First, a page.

, and executes a routine. This DSN is defined in the sample ODBC initialization file and points to the Caché SAMPLES namespace.
    You may need to modify the shell script, depending on your configuration. See the section “Modifying the Shell Script for the SELECT Test” for details.
  • SQLGatewayTest.ro — A routine that makes the callout to the Caché SAMPLES namespace using iODBC and the Caché ODBC client driver libcacheodbc.so.
To use the test program:
  1. Go to install-dir/dev/odbc/samples/
  2. Execute the test script by typing the following:
    ./sqlgateway/gatewaytest.sh
    
    
The gatewaytest.sh script does the following:
  1. It starts a Caché session and runs the routine SQLGatewayTest in the SAMPLES namespace.
  2. This application routine then loads the default Caché SQL Gateway driver, cgate.so, which is linked against the iODBC driver manager.
  3. The driver manager loads the client driver using information from the ODBC initialization file.
  4. The client driver then establishes a TCP/IP connection to port 1972 and is connected to the Caché SAMPLES namespace using the DSN definition from the ODBC initialization file.
  5. The routine executes the following query:
    SELECT * FROM SAMPLE.PERSON
    
  6. The routine then fetches the first ten rows of the result set.
The difference between this example and the simple select test is that in gatewaytest.sh, the Caché process making the initial call is the client application. Typically, a Gateway call from Caché calls the DSN of another vendor’s database.

Using the ODBC SQL Gateway Programmatically

If you require options that are not provided by the standard SQL Gateway wizards, you can use the %SQLGatewayConnection class to access an ODBC-compliant database programmatically. You can either execute a dynamic query (obtaining a result set) or you can perform low-level ODBC programming.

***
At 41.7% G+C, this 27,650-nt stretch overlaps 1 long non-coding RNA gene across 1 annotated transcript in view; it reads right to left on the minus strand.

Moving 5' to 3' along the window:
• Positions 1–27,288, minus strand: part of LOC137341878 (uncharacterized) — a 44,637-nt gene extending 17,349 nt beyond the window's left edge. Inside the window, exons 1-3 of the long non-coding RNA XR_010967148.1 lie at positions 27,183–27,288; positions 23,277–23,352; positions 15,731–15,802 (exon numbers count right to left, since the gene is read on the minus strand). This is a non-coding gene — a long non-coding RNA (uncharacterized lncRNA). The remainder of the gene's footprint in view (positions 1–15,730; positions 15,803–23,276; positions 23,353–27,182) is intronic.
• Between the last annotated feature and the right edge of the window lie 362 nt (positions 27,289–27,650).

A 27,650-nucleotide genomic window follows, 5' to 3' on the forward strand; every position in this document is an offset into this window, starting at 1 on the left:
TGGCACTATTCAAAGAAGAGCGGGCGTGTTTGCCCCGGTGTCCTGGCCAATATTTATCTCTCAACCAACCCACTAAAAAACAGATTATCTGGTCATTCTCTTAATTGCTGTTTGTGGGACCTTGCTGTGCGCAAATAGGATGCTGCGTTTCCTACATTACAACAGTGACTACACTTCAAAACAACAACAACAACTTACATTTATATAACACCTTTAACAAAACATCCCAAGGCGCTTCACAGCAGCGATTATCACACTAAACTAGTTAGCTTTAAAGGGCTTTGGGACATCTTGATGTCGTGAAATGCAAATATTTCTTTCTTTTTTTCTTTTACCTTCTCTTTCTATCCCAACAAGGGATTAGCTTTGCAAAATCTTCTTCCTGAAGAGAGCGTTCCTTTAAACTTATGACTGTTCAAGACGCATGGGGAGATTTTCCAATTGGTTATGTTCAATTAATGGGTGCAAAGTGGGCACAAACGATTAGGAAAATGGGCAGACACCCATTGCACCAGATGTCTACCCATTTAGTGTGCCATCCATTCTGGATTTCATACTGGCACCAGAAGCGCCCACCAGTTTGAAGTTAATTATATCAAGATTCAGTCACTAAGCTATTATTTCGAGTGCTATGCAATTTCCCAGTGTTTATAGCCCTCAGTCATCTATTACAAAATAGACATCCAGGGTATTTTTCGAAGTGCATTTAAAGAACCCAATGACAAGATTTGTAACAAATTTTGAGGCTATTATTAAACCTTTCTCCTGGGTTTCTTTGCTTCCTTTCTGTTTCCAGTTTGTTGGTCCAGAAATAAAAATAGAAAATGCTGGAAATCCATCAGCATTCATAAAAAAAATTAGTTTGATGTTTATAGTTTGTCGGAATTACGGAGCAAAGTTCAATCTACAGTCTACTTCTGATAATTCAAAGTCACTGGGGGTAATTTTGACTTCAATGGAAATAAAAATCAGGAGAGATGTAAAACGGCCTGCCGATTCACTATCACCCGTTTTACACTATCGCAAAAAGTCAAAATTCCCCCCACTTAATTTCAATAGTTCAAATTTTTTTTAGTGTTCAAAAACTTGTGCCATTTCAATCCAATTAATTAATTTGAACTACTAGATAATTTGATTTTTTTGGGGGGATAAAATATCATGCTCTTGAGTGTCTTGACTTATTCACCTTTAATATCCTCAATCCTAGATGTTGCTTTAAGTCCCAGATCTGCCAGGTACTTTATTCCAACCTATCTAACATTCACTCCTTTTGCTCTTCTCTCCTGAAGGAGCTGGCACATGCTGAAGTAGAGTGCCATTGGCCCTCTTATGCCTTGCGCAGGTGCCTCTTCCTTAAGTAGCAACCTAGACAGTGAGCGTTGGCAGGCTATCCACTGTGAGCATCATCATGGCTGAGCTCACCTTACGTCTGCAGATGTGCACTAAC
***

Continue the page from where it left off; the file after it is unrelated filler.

To use this section, you should have some experience with ODBC — this book does not provide details on the ODBC functions. You should also have a basic familiarity with ObjectScript and the InterSystems IDE.
If you encounter any problems, you can monitor the gateway by enabling logging for ODBC (as described in “Logging and Environment Variables”).

Creating and Using an External Data Set

To create and use a data set that queries an external database, do the following:
  1. Create an instance of %SQLGatewayConnection via the %New method.
  2. Call the Connect method of that instance, passing arguments that specify the ODBC data source name, as well as the username and password that are needed to log into that source, if necessary.
    The Connect method has the following signature:
    method Connect(dsn, usr, pwd, timeout) returns %Status
    
    
    Here dsn is the DSN for the data source, usr is a user who can log into that data source, pwd is the corresponding password, and timeout specifies how long to wait for a connection.
    For more information on connecting, see “Managing the Connection” in the section on Performing ODBC Programming.
  3. Create an instance of %ResultSet via the %New method, providing the string argument
    "%DynamicQueryGW:SQLGW"
    .
    Note:
    Notice that this is slightly different from the argument that you use with a typical dynamic query (
    "%DynamicQuery:SQL"
    ).
  4. Invoke the Prepare method of the data set. The first argument should be a string that consists of a SQL query, the second argument should be omitted, and the third argument should be the instance of %SQLGatewayConnection.
    This method returns a status, which should be checked.
  5. Call the Execute method of the data set, optionally providing any arguments in the order expected by the query. This method returns a status, which should be checked.
To use the data set, you generally examine it one row at a time. You use methods of %ResultSet to retrieve information such as the value in a given column.
To advance to the next row, you use the Next method; typically you iterate through all the rows until you reach the end, when Next returns 0. The Next method also returns 0 if an error occurs.
An example follows:
ClassMethod SelectAndWrite() as %Status
{
    Set conn=##class(%SQLGatewayConnection).%New()
    Set sc=conn.Connect("AccessPlayground","","")
    If $$$ISERR(sc) do $System.Status.DisplayError(sc) quit

    Set res=##class(%ResultSet).%New("%DynamicQueryGW:SQLGW")
    Set sc=res.Prepare("SELECT * FROM PEOPLE",,conn)
    If $$$ISERR(sc) do $System.Status.DisplayError(sc) quit

    Set sc=res.Execute()
    If $$$ISERR(sc) do $System.Status.DisplayError(sc) quit

    While res.Next()
    { Write !,res.GetData(1)," ",res.GetData(2)," ",res.GetData(3)